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Summing It Up

Keeping you ahead of the curve with timely news & updates.


The Basics of a Special Needs Trust

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Caring for a loved one with a disability or extra needs is wrought with many challenges. One of these challenges can be how to leave assets to this beloved after your death in such a way that does not disqualify them from the governmental benefits to which they are entitled. A “special needs trust” can be one solution to this problem.

Funding Special Needs Trusts

Sometimes called a supplemental needs trust, a special needs trust is established for the benefit of a person with special needs to help him or her financially after your death. Usually established by parents for their disabled children or by children for their elderly parents, it is a vehicle by which to leave money or property behind without giving direct control over the assets. In this manner, the value of the assets in trust can be excluded from being considered in federal or state means-tested benefits of the beneficiary, thus allowing them to still receive such items as Supplemental Security Income (SSI) or Medicaid.

Several kinds of assets such as cash, real estate, business interests, stocks or intangible assets can be held in a special needs trust. Property belonging to the beneficiary can be used to fund the trust or assets from another party can be used instead, but both sources of assets should not fund the same trust, meaning there can be more than one special needs trust established for someone.

Improving Quality of Life

Collectively, these assets are used by the trustee(s) (who cannot be the beneficiary) to fund expenses that improve the quality of life for the beneficiary and that are not already covered by existing government benefits. Some examples of such expenses include:

  • Additional caregiving or personal therapy, including visits to or expenses of a companion
  • Reasonable expenses for experiences such as travel and visits to relatives or entertainment
  • Costs for special transportation
  • Personal items

The trust would pay for such expenses directly rather than the beneficiary receiving cash to pay for these expenses him or herself, which might jeopardize benefits.

Finally, a special needs trust has a finite life. It will terminate either when the funds in the trust are depleted, the beneficiary no longer needs the trust, or the beneficiary passes away.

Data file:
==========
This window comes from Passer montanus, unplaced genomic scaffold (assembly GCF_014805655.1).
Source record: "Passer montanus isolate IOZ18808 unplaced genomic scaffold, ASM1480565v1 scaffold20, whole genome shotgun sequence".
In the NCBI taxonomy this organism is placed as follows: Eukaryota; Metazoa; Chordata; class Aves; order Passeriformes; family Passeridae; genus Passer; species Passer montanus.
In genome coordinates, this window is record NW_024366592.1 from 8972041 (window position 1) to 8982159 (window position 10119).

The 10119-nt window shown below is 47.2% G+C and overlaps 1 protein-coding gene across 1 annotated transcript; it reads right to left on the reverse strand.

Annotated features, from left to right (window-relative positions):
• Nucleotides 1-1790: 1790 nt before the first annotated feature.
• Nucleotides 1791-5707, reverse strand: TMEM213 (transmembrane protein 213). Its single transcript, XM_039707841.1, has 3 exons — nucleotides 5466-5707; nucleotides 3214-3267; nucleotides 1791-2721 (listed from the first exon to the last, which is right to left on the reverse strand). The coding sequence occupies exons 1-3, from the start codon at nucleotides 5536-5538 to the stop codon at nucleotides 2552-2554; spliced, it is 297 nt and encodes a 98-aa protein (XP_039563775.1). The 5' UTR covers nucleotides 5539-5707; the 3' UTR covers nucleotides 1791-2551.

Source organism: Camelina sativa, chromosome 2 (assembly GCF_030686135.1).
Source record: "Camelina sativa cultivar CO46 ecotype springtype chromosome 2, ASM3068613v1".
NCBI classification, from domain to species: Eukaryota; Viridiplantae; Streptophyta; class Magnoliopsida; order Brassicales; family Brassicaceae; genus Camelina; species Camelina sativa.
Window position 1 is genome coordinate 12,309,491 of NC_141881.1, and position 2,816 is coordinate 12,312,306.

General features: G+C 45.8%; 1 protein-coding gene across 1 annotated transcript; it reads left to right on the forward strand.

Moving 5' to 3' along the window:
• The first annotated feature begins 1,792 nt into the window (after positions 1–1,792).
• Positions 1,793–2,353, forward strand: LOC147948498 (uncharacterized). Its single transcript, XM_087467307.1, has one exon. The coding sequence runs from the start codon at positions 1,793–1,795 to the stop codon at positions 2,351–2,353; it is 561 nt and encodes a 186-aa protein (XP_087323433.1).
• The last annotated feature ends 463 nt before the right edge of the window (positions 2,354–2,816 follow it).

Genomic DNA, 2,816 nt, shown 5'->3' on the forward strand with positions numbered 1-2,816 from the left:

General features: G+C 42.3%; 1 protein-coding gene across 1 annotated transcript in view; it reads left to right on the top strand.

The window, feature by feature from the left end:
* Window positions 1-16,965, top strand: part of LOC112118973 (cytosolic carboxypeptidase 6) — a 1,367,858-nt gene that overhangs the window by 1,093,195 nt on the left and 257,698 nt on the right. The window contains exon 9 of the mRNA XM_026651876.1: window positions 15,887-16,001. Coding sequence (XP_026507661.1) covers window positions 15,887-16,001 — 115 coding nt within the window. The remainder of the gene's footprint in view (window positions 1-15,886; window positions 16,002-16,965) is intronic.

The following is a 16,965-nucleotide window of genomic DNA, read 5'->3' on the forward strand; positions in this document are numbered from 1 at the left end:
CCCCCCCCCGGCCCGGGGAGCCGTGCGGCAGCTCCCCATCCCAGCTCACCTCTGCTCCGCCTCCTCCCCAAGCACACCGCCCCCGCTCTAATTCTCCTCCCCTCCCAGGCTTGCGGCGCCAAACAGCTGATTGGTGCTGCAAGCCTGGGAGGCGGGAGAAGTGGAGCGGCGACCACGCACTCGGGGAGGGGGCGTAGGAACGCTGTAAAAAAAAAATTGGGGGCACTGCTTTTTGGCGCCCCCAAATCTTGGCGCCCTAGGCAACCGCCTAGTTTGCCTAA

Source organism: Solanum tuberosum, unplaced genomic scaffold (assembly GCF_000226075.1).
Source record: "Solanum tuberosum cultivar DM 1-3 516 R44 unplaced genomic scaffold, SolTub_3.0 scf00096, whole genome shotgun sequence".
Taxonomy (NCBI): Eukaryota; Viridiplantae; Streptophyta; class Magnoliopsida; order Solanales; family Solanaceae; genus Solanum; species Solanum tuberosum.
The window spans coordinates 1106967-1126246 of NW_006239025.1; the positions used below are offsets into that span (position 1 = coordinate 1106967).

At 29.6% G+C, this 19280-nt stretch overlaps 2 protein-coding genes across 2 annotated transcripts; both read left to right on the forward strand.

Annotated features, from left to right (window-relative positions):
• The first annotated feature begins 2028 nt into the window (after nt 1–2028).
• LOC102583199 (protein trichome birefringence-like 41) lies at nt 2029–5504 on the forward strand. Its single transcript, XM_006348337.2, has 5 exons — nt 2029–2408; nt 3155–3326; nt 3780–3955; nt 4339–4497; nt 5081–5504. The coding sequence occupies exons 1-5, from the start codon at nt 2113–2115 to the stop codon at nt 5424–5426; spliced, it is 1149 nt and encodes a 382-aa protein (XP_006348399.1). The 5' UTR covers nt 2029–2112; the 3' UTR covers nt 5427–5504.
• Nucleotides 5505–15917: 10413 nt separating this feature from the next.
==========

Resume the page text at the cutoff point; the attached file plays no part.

Other Options

Note that there are other avenues by which to give assets or the use of assets to your disabled loved one, one of them being a 529-ABLE plan administered by each state. However, with those plans there are limitations on the annual contribution to the plan and the total value the plan can achieve.

If you are considering one of these vehicles to improve the quality of life of someone in your life with special needs, please contact us so we can help you get started.

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Tax Update

FASB reaches Consensus and Ratifies EITF Issue No. 13-C

On June 26, 2013 the Financial Accounting Standards Board effectively ratified the guidance provided by the Emerging Tax Force Issue No. 13-C. The following is a summary of the consensus:

  • Unrecognized tax benefits should be netted against tax losses or credit carryforwards from the same jurisdiction that could be utilized to offset the UTB.  The UTB would reduce the deferred tax asset established for these losses or credits and would not be recorded as a separate liability.

  • The new standard requires prospective adoption but allows optional retrospective adoption (for all periods presented).

  • For public companies, the standard must be adopted in years beginning after December 15, 2013 (and in interim periods).

  • For private companies the standard must be adopted in years beginning after December 15, 2014 (and in interim periods).

  • No new disclosures are required. However, if the gross amount of the loss or credit (i.e. the amount listed on the income tax returns as-filed) is disclosed, then further explanation may be needed to explain the difference on the returns versus the amount in the financial statements.

  • At this time, it appears as if the SEC requirements for the disclosure of UTBs will not change. Therefore, the gross amount of UTBs would still appear in the footnote disclosure.

  • It will still be important to continue to track the UTBs. For example, there could be an adjustment to the UTB presentation if the position on the UTB changes, or if the loss or credit carryforwards are used. Similarly, if the loss or credit has a full valuation allowance against it, then the VA could change as well if the UTB is no longer necessary. 

When it comes to taxes, Freed Maxick CPAs is different than most accounting firms in Western New York. To us, tax time is all the time. We’re sticklers about deadlines and compliance, but our larger goal is tax management. So we keep a year-round eye on federal, state and local tax laws, including those pending. We alert you to any changes that may affect you and help you respond in a timely way.

We have no doubt that we bring a level of in-house tax expertise second to none in Upstate New York. We have the experience and resources necessary to resolve all your tax issues no matter what the complexity, including:

ASC 740
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New York (NY) State Excelsior Jobs Program
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CONTACT US Freed Maxick CPAs is Western and Upstate New York’s (NY) largest public accounting firm and a Top 100 firm in the U.S. Freed Maxick provides audit, tax and consulting services to closely-held businesses, public (SEC) companies, not-for-profits and governmental entities in Buffalo, Rochester, Syracuse, Albany and NYC, New York.

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